Immigration Reform Act Of 1986's Failure To Fix And Control Illegal Immigration Reform

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Immigration Reform Act of 1986's failure to fix and control illegal immigration reform

Immigration Reform Act of 1986's failure to fix and control illegal immigration reform

Thesis Statement

The Immigration Reform Act of 1986 failed to repair the ineffective immigration system due to the lack of enforcement and poor structure.


The 1986 Immigration Reform and Control Act (IRCA) is legitimately seen as a failure by those favoring enforcement of American laws and by many Americans more generally. Additionally, conservatives look back and see themselves as having been deceived. The failure part is easy enough to understand and document. After IRCA became law in 1986, approximately 2.7 million illegal aliens took advantage of its provisions to gain legal status. The number of illegal aliens in this country is now estimated at somewhere between 11 and 12 million. The United States has struggled with the issue of unauthorized immigration and immigration reform before(Donato, 1992). The 1986 Immigration Reform and Control Act (IRCA) was the product of that struggle, and provides valuable lessons as immigration reform options are considered today. IRCA was the first and most comprehensive legislation in United States immigration policy to take on the issue of unauthorized migration, utilizing both legalization programs to regularize migrants already in the country and stronger enforcement mechanisms to prevent new entries. The debate that led to IRCA lasted over a decade, with forms of the eventual bill by Congressman Mazzoli and Senator Simpson proposed in the Congress as early as 1982. The reform that was eventually passed was the product of four sets of political compromises.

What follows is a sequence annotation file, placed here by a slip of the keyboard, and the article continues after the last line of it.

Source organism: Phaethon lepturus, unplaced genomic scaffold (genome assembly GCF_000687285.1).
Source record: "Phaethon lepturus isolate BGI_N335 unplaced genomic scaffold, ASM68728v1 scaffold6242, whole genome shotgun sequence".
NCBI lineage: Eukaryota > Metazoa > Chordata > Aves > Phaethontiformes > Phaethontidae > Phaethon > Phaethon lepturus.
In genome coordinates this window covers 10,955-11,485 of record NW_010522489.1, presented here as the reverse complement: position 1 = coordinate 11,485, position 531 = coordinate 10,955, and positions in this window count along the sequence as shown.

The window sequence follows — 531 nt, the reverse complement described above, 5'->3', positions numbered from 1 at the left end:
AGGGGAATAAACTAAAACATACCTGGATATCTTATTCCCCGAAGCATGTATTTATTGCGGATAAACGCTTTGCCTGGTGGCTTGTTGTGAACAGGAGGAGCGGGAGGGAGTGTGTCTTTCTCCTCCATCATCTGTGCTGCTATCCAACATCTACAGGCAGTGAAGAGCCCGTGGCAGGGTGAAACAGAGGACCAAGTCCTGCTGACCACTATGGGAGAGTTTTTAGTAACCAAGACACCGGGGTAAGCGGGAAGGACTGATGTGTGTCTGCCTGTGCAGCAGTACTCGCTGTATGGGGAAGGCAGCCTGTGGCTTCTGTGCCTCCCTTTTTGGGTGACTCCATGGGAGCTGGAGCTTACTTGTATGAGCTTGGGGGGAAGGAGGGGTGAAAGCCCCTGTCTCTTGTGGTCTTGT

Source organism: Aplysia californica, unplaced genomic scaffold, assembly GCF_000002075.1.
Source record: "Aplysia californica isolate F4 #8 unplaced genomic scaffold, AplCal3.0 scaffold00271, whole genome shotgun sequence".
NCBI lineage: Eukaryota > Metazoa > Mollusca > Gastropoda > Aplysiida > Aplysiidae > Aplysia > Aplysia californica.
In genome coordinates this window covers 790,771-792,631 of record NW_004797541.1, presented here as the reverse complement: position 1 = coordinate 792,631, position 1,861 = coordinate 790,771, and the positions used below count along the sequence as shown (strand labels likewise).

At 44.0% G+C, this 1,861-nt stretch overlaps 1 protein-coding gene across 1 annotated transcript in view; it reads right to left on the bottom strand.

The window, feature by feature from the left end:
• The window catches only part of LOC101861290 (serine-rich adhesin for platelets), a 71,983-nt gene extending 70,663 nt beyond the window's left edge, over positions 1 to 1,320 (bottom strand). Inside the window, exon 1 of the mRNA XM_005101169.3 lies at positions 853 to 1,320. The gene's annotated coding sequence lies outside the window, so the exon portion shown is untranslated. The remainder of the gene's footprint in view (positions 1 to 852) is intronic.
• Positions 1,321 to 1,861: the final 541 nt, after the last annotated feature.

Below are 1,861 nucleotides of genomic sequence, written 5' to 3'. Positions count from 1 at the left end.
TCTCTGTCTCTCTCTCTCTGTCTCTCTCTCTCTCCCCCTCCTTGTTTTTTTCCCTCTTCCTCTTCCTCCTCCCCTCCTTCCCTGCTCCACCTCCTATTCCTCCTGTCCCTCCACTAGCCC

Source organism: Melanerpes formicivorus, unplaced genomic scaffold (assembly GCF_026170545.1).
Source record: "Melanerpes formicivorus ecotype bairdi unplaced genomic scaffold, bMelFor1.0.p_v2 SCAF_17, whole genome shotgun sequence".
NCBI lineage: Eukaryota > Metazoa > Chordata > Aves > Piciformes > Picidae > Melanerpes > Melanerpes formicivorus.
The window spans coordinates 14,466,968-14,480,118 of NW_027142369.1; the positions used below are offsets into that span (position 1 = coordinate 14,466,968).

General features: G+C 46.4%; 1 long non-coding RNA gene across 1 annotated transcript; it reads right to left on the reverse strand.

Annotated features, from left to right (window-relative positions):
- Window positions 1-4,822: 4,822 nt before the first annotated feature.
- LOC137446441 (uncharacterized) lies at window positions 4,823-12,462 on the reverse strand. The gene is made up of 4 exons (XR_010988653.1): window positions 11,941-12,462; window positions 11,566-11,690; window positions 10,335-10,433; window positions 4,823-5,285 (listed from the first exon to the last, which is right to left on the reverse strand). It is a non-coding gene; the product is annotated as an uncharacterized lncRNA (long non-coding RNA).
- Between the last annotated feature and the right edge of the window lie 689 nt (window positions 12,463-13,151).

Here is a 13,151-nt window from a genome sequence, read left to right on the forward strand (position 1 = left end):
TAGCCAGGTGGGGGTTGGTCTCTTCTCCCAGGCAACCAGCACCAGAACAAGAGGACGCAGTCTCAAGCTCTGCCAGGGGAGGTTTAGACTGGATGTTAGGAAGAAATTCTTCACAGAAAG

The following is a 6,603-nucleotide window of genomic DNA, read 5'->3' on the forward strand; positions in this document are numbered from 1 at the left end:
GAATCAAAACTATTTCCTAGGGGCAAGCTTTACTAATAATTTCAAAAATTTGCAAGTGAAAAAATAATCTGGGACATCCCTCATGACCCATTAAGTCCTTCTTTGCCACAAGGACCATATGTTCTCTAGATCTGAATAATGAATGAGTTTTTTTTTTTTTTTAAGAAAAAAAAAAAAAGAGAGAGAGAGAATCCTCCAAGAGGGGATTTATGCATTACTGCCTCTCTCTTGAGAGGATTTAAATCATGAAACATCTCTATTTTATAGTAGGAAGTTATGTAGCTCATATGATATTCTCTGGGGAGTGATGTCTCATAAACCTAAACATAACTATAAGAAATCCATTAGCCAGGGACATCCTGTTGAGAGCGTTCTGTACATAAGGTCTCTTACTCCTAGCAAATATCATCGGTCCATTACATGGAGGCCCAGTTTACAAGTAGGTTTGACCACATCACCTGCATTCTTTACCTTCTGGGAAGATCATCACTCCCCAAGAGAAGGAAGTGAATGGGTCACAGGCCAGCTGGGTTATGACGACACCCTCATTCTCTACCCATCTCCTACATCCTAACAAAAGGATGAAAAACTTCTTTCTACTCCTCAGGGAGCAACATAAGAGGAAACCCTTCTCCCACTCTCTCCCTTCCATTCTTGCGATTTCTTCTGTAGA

Critical Analysis

The 1986 law was passed “to effectively control unauthorized immigration to the United States” (Conference Committee Report 99-1000, p. 1). It is based on beliefs that a sovereign nation needs to control its borders, that U.S. borders are out of control, and that those aliens who cross them seek income through employment. The main thrust of the law is therefore to reduce job opportunities for unauthorized aliens by prohibiting employers from hiring them. Although it affects all employers and employees in the nation, the act will have its greatest impact on illegal aliens and their employers, many of whom farm in California. Under the act, employers are now prohibited from hiring unauthorized aliens, but many aliens who have lived or worked here illegally can acquire legal status(Langbein, 2006). Special provisions in the law are designed to assist producers of perishable crops in making the transition to a legal workforce, and in general, the law contains measures to soften and defer the more substantial adjustments it requires. The law became effective when signed November 6, 1986, but it gives employers, aliens, and agencies time to learn and adjust to what it requires of them. The U.S. Department of Justice (Attorney General), in cooperation with the Departments of Agriculture, Labor, Health and Human Services, Commerce, and State, has until June 1, 1987, to disseminate forms and information about the law. Drafts of regulations, forms, and procedures are currently being circulated for public ...
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